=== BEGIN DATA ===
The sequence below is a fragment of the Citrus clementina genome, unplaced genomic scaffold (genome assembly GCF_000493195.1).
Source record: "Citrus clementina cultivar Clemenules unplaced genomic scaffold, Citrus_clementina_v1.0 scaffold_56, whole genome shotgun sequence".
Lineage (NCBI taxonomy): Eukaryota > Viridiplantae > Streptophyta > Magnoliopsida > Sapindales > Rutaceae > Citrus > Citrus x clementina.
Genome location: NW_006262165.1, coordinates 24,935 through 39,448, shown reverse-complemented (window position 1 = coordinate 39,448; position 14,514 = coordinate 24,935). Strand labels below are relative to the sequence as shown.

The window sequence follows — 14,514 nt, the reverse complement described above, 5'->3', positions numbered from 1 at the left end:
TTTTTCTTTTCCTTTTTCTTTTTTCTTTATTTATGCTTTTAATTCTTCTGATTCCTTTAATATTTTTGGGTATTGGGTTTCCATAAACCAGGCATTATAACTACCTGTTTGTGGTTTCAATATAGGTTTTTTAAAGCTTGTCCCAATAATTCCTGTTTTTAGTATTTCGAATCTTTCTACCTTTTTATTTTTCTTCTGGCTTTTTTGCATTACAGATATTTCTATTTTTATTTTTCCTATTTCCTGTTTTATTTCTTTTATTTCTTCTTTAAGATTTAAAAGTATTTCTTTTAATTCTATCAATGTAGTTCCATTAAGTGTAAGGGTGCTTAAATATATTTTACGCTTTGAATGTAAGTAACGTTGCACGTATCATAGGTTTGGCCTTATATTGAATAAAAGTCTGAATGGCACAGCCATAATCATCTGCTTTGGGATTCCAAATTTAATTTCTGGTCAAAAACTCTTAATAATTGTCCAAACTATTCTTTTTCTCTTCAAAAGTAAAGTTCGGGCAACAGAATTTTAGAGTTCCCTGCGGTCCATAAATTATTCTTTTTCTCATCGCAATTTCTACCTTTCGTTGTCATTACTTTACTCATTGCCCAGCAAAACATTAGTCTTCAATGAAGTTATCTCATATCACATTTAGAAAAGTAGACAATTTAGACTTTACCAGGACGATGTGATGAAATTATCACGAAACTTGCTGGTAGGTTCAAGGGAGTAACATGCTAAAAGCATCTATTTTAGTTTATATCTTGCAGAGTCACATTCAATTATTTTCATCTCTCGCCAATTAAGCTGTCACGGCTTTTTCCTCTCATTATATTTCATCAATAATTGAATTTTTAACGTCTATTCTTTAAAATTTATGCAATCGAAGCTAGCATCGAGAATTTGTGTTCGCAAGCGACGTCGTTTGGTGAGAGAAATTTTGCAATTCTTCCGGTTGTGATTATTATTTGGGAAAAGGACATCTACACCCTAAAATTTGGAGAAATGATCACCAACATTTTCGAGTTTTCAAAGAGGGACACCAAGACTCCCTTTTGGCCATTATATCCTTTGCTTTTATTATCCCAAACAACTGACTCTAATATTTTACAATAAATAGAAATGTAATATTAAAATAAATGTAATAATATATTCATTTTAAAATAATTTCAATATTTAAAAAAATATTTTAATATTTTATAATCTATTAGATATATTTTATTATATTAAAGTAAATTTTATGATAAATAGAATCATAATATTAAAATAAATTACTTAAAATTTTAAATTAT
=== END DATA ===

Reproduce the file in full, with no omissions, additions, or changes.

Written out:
The sequence below is a fragment of the Citrus clementina genome, unplaced genomic scaffold (genome assembly GCF_000493195.1).
Source record: "Citrus clementina cultivar Clemenules unplaced genomic scaffold, Citrus_clementina_v1.0 scaffold_56, whole genome shotgun sequence".
Lineage (NCBI taxonomy): Eukaryota > Viridiplantae > Streptophyta > Magnoliopsida > Sapindales > Rutaceae > Citrus > Citrus x clementina.
Genome location: NW_006262165.1, coordinates 24,935 through 39,448, shown reverse-complemented (window position 1 = coordinate 39,448; position 14,514 = coordinate 24,935). Strand labels below are relative to the sequence as shown.

The window sequence follows — 14,514 nt, the reverse complement described above, 5'->3', positions numbered from 1 at the left end:
TTTTTCTTTTCCTTTTTCTTTTTTCTTTATTTATGCTTTTAATTCTTCTGATTCCTTTAATATTTTTGGGTATTGGGTTTCCATAAACCAGGCATTATAACTACCTGTTTGTGGTTTCAATATAGGTTTTTTAAAGCTTGTCCCAATAATTCCTGTTTTTAGTATTTCGAATCTTTCTACCTTTTTATTTTTCTTCTGGCTTTTTTGCATTACAGATATTTCTATTTTTATTTTTCCTATTTCCTGTTTTATTTCTTTTATTTCTTCTTTAAGATTTAAAAGTATTTCTTTTAATTCTATCAATGTAGTTCCATTAAGTGTAAGGGTGCTTAAATATATTTTACGCTTTGAATGTAAGTAACGTTGCACGTATCATAGGTTTGGCCTTATATTGAATAAAAGTCTGAATGGCACAGCCATAATCATCTGCTTTGGGATTCCAAATTTAATTTCTGGTCAAAAACTCTTAATAATTGTCCAAACTATTCTTTTTCTCTTCAAAAGTAAAGTTCGGGCAACAGAATTTTAGAGTTCCCTGCGGTCCATAAATTATTCTTTTTCTCATCGCAATTTCTACCTTTCGTTGTCATTACTTTACTCATTGCCCAGCAAAACATTAGTCTTCAATGAAGTTATCTCATATCACATTTAGAAAAGTAGACAATTTAGACTTTACCAGGACGATGTGATGAAATTATCACGAAACTTGCTGGTAGGTTCAAGGGAGTAACATGCTAAAAGCATCTATTTTAGTTTATATCTTGCAGAGTCACATTCAATTATTTTCATCTCTCGCCAATTAAGCTGTCACGGCTTTTTCCTCTCATTATATTTCATCAATAATTGAATTTTTAACGTCTATTCTTTAAAATTTATGCAATCGAAGCTAGCATCGAGAATTTGTGTTCGCAAGCGACGTCGTTTGGTGAGAGAAATTTTGCAATTCTTCCGGTTGTGATTATTATTTGGGAAAAGGACATCTACACCCTAAAATTTGGAGAAATGATCACCAACATTTTCGAGTTTTCAAAGAGGGACACCAAGACTCCCTTTTGGCCATTATATCCTTTGCTTTTATTATCCCAAACAACTGACTCTAATATTTTACAATAAATAGAAATGTAATATTAAAATAAATGTAATAATATATTCATTTTAAAATAATTTCAATATTTAAAAAAATATTTTAATATTTTATAATCTATTAGATATATTTTATTATATTAAAGTAAATTTTATGATAAATAGAATCATAATATTAAAATAAATTACTTAAAATTTTAAATTAT